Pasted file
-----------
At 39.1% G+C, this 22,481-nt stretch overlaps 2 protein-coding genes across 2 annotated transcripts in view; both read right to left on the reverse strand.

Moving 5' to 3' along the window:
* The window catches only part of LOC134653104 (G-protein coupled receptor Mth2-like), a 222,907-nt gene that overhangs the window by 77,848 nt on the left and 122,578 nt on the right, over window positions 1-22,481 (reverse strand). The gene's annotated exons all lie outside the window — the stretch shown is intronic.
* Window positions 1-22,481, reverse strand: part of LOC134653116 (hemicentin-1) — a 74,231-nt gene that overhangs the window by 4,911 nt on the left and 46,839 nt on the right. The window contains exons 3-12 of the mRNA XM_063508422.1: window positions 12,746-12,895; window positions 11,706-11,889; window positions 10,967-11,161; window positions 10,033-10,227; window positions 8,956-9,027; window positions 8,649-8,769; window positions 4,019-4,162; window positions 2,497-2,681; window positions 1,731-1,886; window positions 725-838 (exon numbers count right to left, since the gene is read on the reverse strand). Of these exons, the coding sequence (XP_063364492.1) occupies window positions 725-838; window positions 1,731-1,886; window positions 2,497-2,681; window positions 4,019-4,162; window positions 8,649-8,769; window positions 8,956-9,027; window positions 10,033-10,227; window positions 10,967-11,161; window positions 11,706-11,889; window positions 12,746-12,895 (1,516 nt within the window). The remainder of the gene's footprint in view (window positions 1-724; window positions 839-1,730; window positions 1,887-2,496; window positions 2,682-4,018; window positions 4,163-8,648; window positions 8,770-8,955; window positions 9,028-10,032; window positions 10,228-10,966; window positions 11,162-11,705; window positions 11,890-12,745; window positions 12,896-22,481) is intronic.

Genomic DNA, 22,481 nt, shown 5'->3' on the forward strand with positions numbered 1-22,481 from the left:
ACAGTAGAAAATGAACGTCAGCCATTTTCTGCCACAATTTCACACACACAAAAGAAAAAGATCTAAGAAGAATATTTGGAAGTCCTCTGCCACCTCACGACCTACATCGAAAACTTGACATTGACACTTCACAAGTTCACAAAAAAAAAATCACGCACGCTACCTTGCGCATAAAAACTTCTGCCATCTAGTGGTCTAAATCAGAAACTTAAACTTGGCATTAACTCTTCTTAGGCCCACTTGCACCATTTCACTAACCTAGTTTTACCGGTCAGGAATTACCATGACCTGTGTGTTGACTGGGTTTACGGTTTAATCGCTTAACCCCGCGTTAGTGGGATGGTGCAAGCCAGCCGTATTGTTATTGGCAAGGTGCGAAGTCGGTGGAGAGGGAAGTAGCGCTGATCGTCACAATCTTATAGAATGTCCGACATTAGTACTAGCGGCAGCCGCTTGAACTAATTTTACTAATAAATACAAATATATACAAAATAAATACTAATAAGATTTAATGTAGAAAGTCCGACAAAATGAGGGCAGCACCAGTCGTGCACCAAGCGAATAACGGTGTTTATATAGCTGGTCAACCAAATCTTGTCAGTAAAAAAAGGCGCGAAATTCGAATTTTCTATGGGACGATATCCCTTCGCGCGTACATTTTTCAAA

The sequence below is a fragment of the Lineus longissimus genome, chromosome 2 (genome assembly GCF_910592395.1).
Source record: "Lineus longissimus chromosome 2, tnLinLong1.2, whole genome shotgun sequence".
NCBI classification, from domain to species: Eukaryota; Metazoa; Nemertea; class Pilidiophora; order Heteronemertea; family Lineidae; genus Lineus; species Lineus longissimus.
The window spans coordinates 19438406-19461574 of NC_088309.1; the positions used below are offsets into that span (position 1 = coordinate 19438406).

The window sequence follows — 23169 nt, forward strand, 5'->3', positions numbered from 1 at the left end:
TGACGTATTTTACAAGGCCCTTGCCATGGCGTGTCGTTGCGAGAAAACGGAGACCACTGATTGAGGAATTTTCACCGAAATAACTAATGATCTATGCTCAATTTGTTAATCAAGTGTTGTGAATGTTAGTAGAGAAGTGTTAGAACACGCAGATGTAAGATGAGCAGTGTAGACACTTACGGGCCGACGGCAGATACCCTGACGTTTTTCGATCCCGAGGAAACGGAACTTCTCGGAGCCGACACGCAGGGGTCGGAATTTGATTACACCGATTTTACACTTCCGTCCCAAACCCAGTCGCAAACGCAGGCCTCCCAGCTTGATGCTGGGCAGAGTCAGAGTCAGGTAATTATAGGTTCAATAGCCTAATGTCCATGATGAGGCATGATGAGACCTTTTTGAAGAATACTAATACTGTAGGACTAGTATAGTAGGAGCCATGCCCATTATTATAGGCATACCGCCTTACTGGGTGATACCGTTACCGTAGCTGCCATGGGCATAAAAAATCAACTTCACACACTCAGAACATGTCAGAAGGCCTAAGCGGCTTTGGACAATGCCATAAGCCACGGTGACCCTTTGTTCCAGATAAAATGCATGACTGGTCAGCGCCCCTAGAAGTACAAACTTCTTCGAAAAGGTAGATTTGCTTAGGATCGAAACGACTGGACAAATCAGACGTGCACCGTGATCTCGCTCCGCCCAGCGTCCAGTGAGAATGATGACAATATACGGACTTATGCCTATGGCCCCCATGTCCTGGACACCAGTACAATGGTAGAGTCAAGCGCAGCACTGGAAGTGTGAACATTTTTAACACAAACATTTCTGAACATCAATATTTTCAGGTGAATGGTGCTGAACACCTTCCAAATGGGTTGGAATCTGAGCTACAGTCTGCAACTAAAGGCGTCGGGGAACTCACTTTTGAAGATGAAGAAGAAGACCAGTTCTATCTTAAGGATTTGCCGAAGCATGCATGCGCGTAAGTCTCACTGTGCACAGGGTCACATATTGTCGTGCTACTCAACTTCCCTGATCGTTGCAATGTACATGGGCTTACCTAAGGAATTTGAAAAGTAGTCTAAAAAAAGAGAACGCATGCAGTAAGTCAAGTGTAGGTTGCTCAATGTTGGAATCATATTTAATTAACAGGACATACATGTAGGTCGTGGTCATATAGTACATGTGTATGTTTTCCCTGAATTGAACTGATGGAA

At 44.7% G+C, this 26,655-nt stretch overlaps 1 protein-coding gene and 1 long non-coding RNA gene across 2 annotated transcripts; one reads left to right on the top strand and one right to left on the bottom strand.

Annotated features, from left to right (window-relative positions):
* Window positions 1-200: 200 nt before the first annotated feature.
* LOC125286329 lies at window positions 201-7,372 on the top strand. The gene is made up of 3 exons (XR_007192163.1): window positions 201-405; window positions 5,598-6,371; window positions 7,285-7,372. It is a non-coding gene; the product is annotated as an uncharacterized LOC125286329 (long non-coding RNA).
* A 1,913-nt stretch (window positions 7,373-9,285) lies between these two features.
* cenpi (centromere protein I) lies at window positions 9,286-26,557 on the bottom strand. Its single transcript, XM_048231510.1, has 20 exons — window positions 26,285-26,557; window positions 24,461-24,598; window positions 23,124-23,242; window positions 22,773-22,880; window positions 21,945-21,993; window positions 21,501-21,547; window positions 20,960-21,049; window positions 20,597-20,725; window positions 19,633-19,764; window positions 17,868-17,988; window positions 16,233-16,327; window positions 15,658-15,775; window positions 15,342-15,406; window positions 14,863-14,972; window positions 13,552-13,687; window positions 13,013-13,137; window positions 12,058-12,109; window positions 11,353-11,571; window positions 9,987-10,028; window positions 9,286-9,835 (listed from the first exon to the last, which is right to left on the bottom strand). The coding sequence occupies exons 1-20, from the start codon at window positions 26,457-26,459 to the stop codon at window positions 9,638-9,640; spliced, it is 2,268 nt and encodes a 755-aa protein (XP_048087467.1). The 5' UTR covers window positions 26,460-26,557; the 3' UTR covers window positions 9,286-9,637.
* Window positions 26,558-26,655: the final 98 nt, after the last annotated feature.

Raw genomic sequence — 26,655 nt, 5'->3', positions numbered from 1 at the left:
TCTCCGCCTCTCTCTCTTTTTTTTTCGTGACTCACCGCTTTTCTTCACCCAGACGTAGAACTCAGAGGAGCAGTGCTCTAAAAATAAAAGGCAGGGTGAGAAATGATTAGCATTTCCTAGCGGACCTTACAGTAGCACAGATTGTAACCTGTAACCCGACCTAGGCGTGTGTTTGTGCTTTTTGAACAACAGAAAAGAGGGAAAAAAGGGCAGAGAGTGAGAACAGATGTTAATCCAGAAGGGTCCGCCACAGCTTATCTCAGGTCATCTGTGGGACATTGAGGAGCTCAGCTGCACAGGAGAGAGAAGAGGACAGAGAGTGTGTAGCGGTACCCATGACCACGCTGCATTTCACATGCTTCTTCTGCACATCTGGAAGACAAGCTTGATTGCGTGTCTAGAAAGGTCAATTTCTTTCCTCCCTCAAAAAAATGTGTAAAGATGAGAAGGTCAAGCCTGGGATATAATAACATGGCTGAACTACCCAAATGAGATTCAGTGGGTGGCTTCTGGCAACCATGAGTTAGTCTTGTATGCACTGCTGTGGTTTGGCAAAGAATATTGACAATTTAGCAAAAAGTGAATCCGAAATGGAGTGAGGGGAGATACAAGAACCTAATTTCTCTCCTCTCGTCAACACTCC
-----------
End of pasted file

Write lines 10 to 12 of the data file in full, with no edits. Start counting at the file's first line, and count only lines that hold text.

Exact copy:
The window spans coordinates 19438406-19461574 of NC_088309.1; the positions used below are offsets into that span (position 1 = coordinate 19438406).

The window sequence follows — 23169 nt, forward strand, 5'->3', positions numbered from 1 at the left end:
TGACGTATTTTACAAGGCCCTTGCCATGGCGTGTCGTTGCGAGAAAACGGAGACCACTGATTGAGGAATTTTCACCGAAATAACTAATGATCTATGCTCAATTTGTTAATCAAGTGTTGTGAATGTTAGTAGAGAAGTGTTAGAACACGCAGATGTAAGATGAGCAGTGTAGACACTTACGGGCCGACGGCAGATACCCTGACGTTTTTCGATCCCGAGGAAACGGAACTTCTCGGAGCCGACACGCAGGGGTCGGAATTTGATTACACCGATTTTACACTTCCGTCCCAAACCCAGTCGCAAACGCAGGCCTCCCAGCTTGATGCTGGGCAGAGTCAGAGTCAGGTAATTATAGGTTCAATAGCCTAATGTCCATGATGAGGCATGATGAGACCTTTTTGAAGAATACTAATACTGTAGGACTAGTATAGTAGGAGCCATGCCCATTATTATAGGCATACCGCCTTACTGGGTGATACCGTTACCGTAGCTGCCATGGGCATAAAAAATCAACTTCACACACTCAGAACATGTCAGAAGGCCTAAGCGGCTTTGGACAATGCCATAAGCCACGGTGACCCTTTGTTCCAGATAAAATGCATGACTGGTCAGCGCCCCTAGAAGTACAAACTTCTTCGAAAAGGTAGATTTGCTTAGGATCGAAACGACTGGACAAATCAGACGTGCACCGTGATCTCGCTCCGCCCAGCGTCCAGTGAGAATGATGACAATATACGGACTTATGCCTATGGCCCCCATGTCCTGGACACCAGTACAATGGTAGAGTCAAGCGCAGCACTGGAAGTGTGAACATTTTTAACACAAACATTTCTGAACATCAATATTTTCAGGTGAATGGTGCTGAACACCTTCCAAATGGGTTGGAATCTGAGCTACAGTCTGCAACTAAAGGCGTCGGGGAACTCACTTTTGAAGATGAAGAAGAAGACCAGTTCTATCTTAAGGATTTGCCGAAGCATGCATGCGCGTAAGTCTCACTGTGCACAGGGTCACATATTGTCGTGCTACTCAACTTCCCTGATCGTTGCAATGTACATGGGCTTACCTAAGGAATTTGAAAAGTAGTCTAAAAAAAGAGAACGCATGCAGTAAGTCAAGTGTAGGTTGCTCAATGTTGGAATCATATTTAATTAACAGGACATACATGTAGGTCGTGGTCATATAGTACATGTGTATGTTTTCCCTGAATTGAACTGATGGAA